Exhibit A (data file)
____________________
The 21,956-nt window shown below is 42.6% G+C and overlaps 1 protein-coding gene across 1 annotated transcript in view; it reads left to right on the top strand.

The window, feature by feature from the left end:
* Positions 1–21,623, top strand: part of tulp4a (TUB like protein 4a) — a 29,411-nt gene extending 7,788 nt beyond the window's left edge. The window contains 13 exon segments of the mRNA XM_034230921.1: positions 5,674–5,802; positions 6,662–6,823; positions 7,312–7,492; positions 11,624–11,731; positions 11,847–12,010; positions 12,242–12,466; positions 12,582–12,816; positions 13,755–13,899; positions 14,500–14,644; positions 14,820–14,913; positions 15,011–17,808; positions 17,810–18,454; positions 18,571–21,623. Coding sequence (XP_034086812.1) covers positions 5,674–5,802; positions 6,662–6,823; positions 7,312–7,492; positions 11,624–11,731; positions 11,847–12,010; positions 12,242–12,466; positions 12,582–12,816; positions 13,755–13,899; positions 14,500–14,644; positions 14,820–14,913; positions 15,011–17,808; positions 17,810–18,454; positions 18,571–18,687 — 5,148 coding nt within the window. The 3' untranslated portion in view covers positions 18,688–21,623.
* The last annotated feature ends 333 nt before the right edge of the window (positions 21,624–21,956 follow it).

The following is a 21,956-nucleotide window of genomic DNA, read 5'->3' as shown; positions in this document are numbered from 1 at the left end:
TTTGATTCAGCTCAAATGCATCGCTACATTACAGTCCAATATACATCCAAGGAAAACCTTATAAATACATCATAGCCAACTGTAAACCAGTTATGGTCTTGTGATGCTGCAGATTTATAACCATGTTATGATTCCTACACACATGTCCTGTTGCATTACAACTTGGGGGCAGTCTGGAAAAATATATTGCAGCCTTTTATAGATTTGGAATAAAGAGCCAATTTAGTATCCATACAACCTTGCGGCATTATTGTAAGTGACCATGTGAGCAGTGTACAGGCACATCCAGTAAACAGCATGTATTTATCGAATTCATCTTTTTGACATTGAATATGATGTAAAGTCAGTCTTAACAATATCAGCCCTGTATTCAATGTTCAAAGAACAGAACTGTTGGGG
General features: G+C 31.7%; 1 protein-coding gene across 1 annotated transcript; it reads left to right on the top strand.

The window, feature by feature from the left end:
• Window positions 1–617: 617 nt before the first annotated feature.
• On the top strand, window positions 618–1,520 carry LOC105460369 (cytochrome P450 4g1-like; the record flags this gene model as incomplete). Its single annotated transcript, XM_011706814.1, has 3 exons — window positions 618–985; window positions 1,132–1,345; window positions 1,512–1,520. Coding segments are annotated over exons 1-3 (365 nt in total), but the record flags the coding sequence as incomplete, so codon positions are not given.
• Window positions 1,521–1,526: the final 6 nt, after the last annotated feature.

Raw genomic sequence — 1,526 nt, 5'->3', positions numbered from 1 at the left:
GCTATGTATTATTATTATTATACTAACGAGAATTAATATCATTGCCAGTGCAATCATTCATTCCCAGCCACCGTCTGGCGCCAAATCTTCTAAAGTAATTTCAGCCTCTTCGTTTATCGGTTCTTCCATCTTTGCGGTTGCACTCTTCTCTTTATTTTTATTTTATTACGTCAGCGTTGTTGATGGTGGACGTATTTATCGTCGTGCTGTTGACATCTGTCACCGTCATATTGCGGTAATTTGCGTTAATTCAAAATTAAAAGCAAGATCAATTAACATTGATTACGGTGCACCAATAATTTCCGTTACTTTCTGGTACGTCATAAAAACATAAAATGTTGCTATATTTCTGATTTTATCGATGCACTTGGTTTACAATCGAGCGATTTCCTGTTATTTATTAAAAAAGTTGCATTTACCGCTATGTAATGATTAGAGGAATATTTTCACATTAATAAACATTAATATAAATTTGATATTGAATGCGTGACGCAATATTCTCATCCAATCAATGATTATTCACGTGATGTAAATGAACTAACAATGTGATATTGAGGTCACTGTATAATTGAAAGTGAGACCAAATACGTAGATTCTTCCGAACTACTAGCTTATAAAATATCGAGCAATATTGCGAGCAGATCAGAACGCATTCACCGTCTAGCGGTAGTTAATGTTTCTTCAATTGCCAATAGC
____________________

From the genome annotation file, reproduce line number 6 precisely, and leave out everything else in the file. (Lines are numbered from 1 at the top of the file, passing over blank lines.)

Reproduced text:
TTTGATTCAGCTCAAATGCATCGCTACATTACAGTCCAATATACATCCAAGGAAAACCTTATAAATACATCATAGCCAACTGTAAACCAGTTATGGTCTTGTGATGCTGCAGATTTATAACCATGTTATGATTCCTACACACATGTCCTGTTGCATTACAACTTGGGGGCAGTCTGGAAAAATATATTGCAGCCTTTTATAGATTTGGAATAAAGAGCCAATTTAGTATCCATACAACCTTGCGGCATTATTGTAAGTGACCATGTGAGCAGTGTACAGGCACATCCAGTAAACAGCATGTATTTATCGAATTCATCTTTTTGACATTGAATATGATGTAAAGTCAGTCTTAACAATATCAGCCCTGTATTCAATGTTCAAAGAACAGAACTGTTGGGG